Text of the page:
Ubuntu: Beauty And Power
What is an OS? A way to make a collection of words, pictures, videos, content, show up on a screen? A way for us to take ideas out of our heads and put them into a form that is accessible by another? For me this is Ubuntu, and, as the saying goes, it just works.
I install Ubuntu on a machine, and I can do the simple things I need to do. And it’s a system that I can put in front of anyone, and they’ll get it. They’ll be able to do the simple things that they need to do. (And I think this applies to all three main DEs.) It’s an example of the reality that Linux is not just for geeks and hackers anymore.
But it also has the capability to do the complex things I need to do as well. One of the common criticisms of Ubuntu is that it hides and candy-coats more of the really awesome, powerful Linux tools that “serious” users need. But I disagree. To use an easy metaphor, I would call a standard Ubuntu install a front door and well-equipped parlor room that gives easy access to the rest of a large and powerful mansion.
For instance, putting the perspective of “power admin features” on all the discussion the past few weeks over Ubuntu’s goal of competing with Mac OS X, it’s interesting to note there are many more steps to get a terminal in OS X than there are in Ubuntu.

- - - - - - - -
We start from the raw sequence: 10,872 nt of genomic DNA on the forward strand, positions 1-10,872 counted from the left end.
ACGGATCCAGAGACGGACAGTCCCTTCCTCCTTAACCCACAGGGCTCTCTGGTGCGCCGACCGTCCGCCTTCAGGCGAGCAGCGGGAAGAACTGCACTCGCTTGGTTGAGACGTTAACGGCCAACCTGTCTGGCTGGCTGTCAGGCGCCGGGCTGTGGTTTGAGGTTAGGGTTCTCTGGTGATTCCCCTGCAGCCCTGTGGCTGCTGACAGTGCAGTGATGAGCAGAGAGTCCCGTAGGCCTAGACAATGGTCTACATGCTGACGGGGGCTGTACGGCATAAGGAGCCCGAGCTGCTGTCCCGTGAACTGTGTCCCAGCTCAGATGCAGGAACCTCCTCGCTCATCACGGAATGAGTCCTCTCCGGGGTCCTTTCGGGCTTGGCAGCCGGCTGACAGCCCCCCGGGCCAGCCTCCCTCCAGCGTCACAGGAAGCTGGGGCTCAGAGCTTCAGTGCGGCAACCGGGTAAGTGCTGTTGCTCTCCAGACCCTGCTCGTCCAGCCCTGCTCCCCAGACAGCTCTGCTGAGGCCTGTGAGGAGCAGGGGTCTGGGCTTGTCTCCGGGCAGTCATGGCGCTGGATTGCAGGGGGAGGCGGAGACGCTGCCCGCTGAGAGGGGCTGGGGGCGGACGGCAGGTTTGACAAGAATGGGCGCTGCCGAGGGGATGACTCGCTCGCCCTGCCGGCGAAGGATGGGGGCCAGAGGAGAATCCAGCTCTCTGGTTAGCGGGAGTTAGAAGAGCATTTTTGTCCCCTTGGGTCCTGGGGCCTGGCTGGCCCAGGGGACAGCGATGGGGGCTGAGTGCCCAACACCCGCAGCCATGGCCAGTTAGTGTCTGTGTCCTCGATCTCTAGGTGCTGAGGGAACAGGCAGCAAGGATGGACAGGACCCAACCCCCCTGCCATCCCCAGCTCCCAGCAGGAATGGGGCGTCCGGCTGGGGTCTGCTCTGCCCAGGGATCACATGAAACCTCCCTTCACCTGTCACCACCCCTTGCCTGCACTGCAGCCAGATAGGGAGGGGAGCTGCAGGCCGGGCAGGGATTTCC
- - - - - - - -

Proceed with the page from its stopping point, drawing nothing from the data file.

Considering tools like Nessus, Wireshark, Umit and UFW, among many others, combined with Ubuntu’s continual drive to improve user experience, to me it’s not a matter of “hiding” the power tools. Rather, all you have to do is walk through that parlor into whichever room you need.
Need a simple desktop for basic computing? Right this way. Need to set up some file sharing for your home office? Install a couple packages, and there you are. Have a seat. Want to set up a mail server for yourself? Well, by all means. You might have to walk up a couple of floors, but you’ll get there easily enough.
Works With U Contributing Blogger Toby Deemer runs Ubuntu 8.04 to manage a large law firm network.